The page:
The cost of renting in the Western Bay has increased on average by $60 a week in the last year and demand is not easing, with one property attracting 245 applications in an hour.
New Trade Me figures also showed rental listings for Tauranga had increased 27 per cent year on year in April, but real estate agents said this provided little relief for those looking for affordable rentals. The Western Bay had 28 per cent more listings.
On average, Tauranga rental prices had gone from $380 per week last April to $440 per week this April, and the largest increase occurred with apartment rentals, which went from $380 to $475.
Alistair Helm, head of product at Trade Me Property, said the figures highlighted just how dynamic the Bay economy was at the moment.
Usually an increase in listings created an oversupply of houses and brought prices down, but that was not the case in Tauranga, he said.
He believed the demand from people wanting to move to or invest in the Bay had outstripped supply so was continuing to force prices up.
"I think the overall Tauranga market has seen the overspill from Auckland which we've called this halo effect," he said. "The Bay of Plenty is a really attractive place for Aucklanders."
The geography, topography and growing economy were attractive to those looking beyond Auckland, he said.
Mr Helm said rental prices were continuing to go up in line with sale prices as investors tried to make a decent yield.
While figures showed the rent for apartments had shot up by $95 a week, Mr Helm said caution was needed because the market for apartments was relatively small in the Bay so figures could be easily influenced by anomalies.
"I think apartments are popular in Tauranga and the Mount as well. There is a demand because there is a demographic element - older people often like moving to apartments for the lifestyle."
Eves and Bayleys Real Estate chief executive Ross Stanway said there were more rental listings coming into the pool, which was heading in the right direction.
"Tenants having difficulty getting a property might not see that as significant because they have not managed to secure a property, so they will still be feeling that there aren't that many out there," Mr Stanway said.
The highest volume of demand was for properties less than $400 per week, he said. "If you moved up to the $450 to $500 per week, there is much less of a supply issue."
Tauranga Rentals owner Dan Lusby said there were listings available but only at the higher amounts. He said those stuck in the housing crisis were in the lower socio-economic group and there were not enough cheaper-priced properties for them.
"What's happening is the ones that can afford a little more are paying a little more for those lower-quality rental houses. Those cheap houses have become too dear now."
It was rental houses over $500 that people really struggled to afford.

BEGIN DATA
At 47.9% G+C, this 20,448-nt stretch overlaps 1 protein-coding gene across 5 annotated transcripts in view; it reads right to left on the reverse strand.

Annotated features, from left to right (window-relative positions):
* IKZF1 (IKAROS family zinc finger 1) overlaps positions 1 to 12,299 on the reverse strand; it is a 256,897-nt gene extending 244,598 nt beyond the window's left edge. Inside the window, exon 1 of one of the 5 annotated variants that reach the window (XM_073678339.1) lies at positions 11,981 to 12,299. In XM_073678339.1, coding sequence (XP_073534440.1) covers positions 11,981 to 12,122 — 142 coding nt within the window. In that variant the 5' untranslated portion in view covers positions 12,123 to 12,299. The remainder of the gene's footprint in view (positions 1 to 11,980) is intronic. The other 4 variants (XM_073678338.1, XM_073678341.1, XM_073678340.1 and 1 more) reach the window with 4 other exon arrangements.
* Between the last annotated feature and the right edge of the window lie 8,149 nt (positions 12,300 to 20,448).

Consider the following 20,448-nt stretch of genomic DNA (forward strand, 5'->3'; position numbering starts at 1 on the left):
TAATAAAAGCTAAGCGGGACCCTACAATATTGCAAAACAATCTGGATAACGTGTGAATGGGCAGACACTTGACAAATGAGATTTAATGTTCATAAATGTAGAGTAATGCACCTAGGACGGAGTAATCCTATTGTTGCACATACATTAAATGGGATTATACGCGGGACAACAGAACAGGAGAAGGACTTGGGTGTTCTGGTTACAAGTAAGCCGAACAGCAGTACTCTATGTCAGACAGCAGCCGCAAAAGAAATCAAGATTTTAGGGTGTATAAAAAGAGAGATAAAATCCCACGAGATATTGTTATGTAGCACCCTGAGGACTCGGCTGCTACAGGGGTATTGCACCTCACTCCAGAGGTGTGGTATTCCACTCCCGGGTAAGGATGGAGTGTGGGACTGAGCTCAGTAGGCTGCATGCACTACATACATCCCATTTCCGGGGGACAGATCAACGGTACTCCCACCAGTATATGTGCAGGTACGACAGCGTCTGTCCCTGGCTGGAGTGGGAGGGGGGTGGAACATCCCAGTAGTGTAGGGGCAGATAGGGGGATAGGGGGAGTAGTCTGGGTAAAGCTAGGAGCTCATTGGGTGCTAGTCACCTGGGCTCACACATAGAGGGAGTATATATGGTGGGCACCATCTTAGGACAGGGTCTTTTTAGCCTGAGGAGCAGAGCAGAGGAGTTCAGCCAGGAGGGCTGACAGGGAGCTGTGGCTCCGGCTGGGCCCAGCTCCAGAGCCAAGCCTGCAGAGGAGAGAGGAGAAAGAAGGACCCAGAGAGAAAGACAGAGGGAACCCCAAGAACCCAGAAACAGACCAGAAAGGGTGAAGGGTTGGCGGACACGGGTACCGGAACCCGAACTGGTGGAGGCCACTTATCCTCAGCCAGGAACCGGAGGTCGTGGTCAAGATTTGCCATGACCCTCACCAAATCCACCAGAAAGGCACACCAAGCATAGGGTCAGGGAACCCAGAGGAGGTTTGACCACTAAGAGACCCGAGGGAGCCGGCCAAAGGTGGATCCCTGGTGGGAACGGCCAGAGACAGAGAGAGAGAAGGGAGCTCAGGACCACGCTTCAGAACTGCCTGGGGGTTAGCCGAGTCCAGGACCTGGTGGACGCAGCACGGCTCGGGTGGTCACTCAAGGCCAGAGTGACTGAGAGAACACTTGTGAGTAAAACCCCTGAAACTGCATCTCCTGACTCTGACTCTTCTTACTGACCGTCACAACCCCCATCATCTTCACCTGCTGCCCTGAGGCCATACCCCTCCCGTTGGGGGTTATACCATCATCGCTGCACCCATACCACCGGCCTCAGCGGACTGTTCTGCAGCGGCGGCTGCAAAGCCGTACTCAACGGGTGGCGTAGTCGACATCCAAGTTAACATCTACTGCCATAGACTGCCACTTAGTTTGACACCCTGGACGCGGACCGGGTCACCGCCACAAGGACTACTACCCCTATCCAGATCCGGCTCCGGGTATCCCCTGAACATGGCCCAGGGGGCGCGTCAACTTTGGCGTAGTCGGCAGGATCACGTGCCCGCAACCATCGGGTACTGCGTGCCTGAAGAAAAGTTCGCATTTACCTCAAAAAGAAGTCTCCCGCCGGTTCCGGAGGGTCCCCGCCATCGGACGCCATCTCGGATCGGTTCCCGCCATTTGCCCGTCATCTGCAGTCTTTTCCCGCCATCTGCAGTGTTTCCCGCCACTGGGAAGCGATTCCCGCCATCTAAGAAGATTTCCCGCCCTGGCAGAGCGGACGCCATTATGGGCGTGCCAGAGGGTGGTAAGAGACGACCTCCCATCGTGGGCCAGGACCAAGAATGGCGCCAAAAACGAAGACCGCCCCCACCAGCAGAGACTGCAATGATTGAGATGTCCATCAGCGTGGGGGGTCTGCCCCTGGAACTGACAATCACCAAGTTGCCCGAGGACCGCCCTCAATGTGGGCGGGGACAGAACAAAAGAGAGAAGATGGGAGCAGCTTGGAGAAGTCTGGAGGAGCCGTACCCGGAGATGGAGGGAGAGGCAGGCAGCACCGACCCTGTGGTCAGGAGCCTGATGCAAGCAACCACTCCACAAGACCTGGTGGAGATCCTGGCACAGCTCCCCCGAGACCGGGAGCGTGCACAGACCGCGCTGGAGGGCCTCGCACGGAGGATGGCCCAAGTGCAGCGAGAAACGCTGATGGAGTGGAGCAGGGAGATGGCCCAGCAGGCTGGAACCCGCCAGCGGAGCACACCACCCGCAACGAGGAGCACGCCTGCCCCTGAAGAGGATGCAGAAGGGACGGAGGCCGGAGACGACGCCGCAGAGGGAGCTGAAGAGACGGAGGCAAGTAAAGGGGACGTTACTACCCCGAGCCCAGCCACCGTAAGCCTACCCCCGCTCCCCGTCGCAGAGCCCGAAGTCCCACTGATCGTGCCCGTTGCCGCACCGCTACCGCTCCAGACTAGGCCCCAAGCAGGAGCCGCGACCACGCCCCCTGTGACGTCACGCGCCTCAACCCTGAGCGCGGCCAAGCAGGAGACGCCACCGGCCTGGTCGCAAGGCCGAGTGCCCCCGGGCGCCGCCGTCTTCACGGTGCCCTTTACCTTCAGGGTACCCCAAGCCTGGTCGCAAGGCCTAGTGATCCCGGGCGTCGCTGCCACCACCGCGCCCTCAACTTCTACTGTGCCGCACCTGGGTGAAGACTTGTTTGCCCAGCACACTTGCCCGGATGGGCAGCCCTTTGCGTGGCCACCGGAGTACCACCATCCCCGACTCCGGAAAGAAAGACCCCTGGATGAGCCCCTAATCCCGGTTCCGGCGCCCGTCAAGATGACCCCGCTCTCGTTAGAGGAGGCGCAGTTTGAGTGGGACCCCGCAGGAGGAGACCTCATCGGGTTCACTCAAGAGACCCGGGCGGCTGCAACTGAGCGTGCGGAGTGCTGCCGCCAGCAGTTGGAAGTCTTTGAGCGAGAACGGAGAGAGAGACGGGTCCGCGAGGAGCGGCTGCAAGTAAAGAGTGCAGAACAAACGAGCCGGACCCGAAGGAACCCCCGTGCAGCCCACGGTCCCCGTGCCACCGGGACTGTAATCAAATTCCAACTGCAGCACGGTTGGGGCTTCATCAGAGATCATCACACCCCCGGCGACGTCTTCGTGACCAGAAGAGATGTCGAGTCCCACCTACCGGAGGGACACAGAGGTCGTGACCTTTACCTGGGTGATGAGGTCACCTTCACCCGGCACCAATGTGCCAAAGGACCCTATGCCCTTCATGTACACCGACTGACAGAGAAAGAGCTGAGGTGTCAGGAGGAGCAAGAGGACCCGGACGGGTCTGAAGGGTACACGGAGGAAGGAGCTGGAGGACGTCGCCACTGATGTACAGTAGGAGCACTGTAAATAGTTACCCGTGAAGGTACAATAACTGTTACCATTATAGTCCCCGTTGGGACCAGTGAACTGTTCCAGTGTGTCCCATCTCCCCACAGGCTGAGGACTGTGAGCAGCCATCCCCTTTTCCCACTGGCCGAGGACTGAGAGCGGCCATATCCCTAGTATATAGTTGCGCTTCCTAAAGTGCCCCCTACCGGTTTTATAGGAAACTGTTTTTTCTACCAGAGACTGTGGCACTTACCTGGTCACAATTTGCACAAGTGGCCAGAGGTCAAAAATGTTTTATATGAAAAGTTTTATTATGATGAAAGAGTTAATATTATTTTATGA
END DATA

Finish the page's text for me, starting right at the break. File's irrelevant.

"Today I looked at the listings and only two are under $400 per week.
"Just this week we listed a new property in the Avenues and within an hour we had 245 applications for it. It was a two-bedroom for $350 a week.
"Everyone flows into it and that's where we've got to weed out a lot of applicants, because we're not going to put a family with five kids into a two-bedroom house."
He said rental prices would have to come back down eventually because "if the owners expect too much, they won't rent them out".
Rentals BOP manager Gary Prentice said in his experience the rental situation in terms of properties becoming available had not eased much, although a few more had been trickling in: "But they are certainly up in price to what they were [last April]."
He said properties were sitting a little longer because there were not many people who could afford the rents that were being asked.
"[Late $400 to mid $500 per week] is a lot of money out of a person's budget, especially in a family-type situation. It's different if you're looking at having three or four flatmates all earning their own incomes."
A Bay of Plenty Times post on Facebook asked locals what they were having to give up to afford rent, and it generated a flood of replies.
"Food, going out, new clothes ..." one responder said.
"Cheaper groceries/meals, my membership to boot camp, kids' sports activities, unable to save, unable to visit elderly parents in UK ... budgeting each dollar and I work fulltime," another commented.
Coffee and Netflix sacrificed to pay for rising cost of rent
Getting flatmates and cutting out coffee and Netflix are measures 23-year-old Hollie Procter has been forced to take to be able to afford to pay the rent.
Miss Procter, who works as a content creator and photographer, moved to Katikati about a year ago because rents were cheaper.
Since then, the rent for her two-bedroom home has gone up $50 a week to $350. To pay for the increase she has had to cut out non-essential expenses like going out for dinner and recently downloaded a budgeting app which "has changed my life".
"I don't have Netflix any more. I can't have my daily coffee."
Miss Procter says cutting out those non-essentials is the only way she can afford to keep paying the rent.
"It literally is just living and working," she said.
As a result of this, Miss Procter is moving to Bayfair next week to cut down on the cost of petrol.
She will be paying $380 a week for the two-bedroom house so has had to "sacrifice" living on her own.
As well as having her boyfriend move in, she is looking for another couple to help cover the cost of the rent and bills.